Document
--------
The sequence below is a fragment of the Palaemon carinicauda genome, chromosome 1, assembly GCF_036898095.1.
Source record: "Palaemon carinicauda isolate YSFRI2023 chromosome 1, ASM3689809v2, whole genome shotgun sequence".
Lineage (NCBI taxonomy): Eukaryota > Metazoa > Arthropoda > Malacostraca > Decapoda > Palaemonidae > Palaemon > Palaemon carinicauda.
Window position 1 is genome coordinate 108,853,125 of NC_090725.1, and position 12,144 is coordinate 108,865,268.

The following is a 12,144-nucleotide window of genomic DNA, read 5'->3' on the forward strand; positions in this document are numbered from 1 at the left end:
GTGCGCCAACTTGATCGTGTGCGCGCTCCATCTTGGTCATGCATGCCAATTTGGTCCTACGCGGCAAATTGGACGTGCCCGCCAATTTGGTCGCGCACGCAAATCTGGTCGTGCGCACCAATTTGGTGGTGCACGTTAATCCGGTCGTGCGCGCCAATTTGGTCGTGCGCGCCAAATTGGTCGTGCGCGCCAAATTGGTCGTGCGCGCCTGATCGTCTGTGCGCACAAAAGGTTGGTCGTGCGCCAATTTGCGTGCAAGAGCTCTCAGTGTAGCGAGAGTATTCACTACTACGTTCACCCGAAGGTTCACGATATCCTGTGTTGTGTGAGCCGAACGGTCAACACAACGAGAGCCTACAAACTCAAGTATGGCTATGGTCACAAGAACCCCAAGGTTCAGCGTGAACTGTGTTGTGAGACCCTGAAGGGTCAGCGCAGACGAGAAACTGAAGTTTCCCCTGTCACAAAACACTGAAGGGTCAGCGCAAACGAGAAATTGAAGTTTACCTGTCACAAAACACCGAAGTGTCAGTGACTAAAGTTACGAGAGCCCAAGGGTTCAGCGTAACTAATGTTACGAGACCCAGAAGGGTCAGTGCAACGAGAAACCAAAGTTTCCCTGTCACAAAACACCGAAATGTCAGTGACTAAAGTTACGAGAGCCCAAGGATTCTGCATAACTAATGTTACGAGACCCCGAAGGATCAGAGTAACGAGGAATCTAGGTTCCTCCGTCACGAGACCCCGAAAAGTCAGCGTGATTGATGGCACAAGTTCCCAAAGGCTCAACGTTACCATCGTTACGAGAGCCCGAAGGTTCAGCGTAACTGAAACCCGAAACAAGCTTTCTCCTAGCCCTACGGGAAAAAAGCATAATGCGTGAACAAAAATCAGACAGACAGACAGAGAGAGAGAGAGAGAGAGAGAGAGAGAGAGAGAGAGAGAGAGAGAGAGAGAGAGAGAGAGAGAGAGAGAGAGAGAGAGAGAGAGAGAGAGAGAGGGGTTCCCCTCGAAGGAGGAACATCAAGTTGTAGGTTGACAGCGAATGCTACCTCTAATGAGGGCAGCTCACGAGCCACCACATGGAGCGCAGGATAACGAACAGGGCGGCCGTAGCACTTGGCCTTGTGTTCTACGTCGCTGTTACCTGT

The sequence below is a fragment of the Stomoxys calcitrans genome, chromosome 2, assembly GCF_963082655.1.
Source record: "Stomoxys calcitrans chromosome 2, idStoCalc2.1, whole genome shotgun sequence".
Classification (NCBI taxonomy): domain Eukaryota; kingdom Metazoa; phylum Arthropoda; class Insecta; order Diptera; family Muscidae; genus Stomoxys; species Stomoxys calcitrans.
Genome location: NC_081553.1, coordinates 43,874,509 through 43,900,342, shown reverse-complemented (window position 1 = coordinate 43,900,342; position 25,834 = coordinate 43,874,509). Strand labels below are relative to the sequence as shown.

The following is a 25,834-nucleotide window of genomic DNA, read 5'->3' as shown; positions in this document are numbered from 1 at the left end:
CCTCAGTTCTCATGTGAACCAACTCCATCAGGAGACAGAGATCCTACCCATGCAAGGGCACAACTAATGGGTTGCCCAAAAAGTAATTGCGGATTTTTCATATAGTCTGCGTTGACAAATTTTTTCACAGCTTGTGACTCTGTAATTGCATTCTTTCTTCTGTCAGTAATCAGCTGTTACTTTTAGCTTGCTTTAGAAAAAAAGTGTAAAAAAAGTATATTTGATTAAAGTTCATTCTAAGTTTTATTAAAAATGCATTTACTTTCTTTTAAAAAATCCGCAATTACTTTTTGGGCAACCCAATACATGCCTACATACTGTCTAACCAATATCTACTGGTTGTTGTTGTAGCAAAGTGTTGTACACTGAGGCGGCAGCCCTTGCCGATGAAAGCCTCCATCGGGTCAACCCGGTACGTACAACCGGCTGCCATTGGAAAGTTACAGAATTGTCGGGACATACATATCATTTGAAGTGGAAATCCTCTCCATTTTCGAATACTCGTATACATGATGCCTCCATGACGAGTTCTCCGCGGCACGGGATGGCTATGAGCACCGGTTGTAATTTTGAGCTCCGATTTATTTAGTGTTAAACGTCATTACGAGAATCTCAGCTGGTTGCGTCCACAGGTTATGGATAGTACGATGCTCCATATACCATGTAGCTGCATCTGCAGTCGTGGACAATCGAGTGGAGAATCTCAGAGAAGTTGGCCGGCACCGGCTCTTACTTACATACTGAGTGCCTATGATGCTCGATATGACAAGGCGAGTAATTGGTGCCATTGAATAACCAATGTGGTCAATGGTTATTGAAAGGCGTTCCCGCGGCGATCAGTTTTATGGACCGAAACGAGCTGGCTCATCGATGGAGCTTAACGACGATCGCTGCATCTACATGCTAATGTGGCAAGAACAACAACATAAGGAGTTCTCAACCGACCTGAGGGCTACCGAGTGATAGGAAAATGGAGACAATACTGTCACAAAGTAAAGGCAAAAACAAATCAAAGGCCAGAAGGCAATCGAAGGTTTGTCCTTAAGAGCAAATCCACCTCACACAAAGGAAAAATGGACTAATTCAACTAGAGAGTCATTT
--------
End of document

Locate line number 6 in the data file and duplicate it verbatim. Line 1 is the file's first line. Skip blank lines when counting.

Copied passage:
GTGCGCCAACTTGATCGTGTGCGCGCTCCATCTTGGTCATGCATGCCAATTTGGTCCTACGCGGCAAATTGGACGTGCCCGCCAATTTGGTCGCGCACGCAAATCTGGTCGTGCGCACCAATTTGGTGGTGCACGTTAATCCGGTCGTGCGCGCCAATTTGGTCGTGCGCGCCAAATTGGTCGTGCGCGCCAAATTGGTCGTGCGCGCCTGATCGTCTGTGCGCACAAAAGGTTGGTCGTGCGCCAATTTGCGTGCAAGAGCTCTCAGTGTAGCGAGAGTATTCACTACTACGTTCACCCGAAGGTTCACGATATCCTGTGTTGTGTGAGCCGAACGGTCAACACAACGAGAGCCTACAAACTCAAGTATGGCTATGGTCACAAGAACCCCAAGGTTCAGCGTGAACTGTGTTGTGAGACCCTGAAGGGTCAGCGCAGACGAGAAACTGAAGTTTCCCCTGTCACAAAACACTGAAGGGTCAGCGCAAACGAGAAATTGAAGTTTACCTGTCACAAAACACCGAAGTGTCAGTGACTAAAGTTACGAGAGCCCAAGGGTTCAGCGTAACTAATGTTACGAGACCCAGAAGGGTCAGTGCAACGAGAAACCAAAGTTTCCCTGTCACAAAACACCGAAATGTCAGTGACTAAAGTTACGAGAGCCCAAGGATTCTGCATAACTAATGTTACGAGACCCCGAAGGATCAGAGTAACGAGGAATCTAGGTTCCTCCGTCACGAGACCCCGAAAAGTCAGCGTGATTGATGGCACAAGTTCCCAAAGGCTCAACGTTACCATCGTTACGAGAGCCCGAAGGTTCAGCGTAACTGAAACCCGAAACAAGCTTTCTCCTAGCCCTACGGGAAAAAAGCATAATGCGTGAACAAAAATCAGACAGACAGACAGAGAGAGAGAGAGAGAGAGAGAGAGAGAGAGAGAGAGAGAGAGAGAGAGAGAGAGAGAGAGAGAGAGAGAGAGAGAGAGAGAGAGAGAGAGAGAGGGGTTCCCCTCGAAGGAGGAACATCAAGTTGTAGGTTGACAGCGAATGCTACCTCTAATGAGGGCAGCTCACGAGCCACCACATGGAGCGCAGGATAACGAACAGGGCGGCCGTAGCACTTGGCCTTGTGTTCTACGTCGCTGTTACCTGT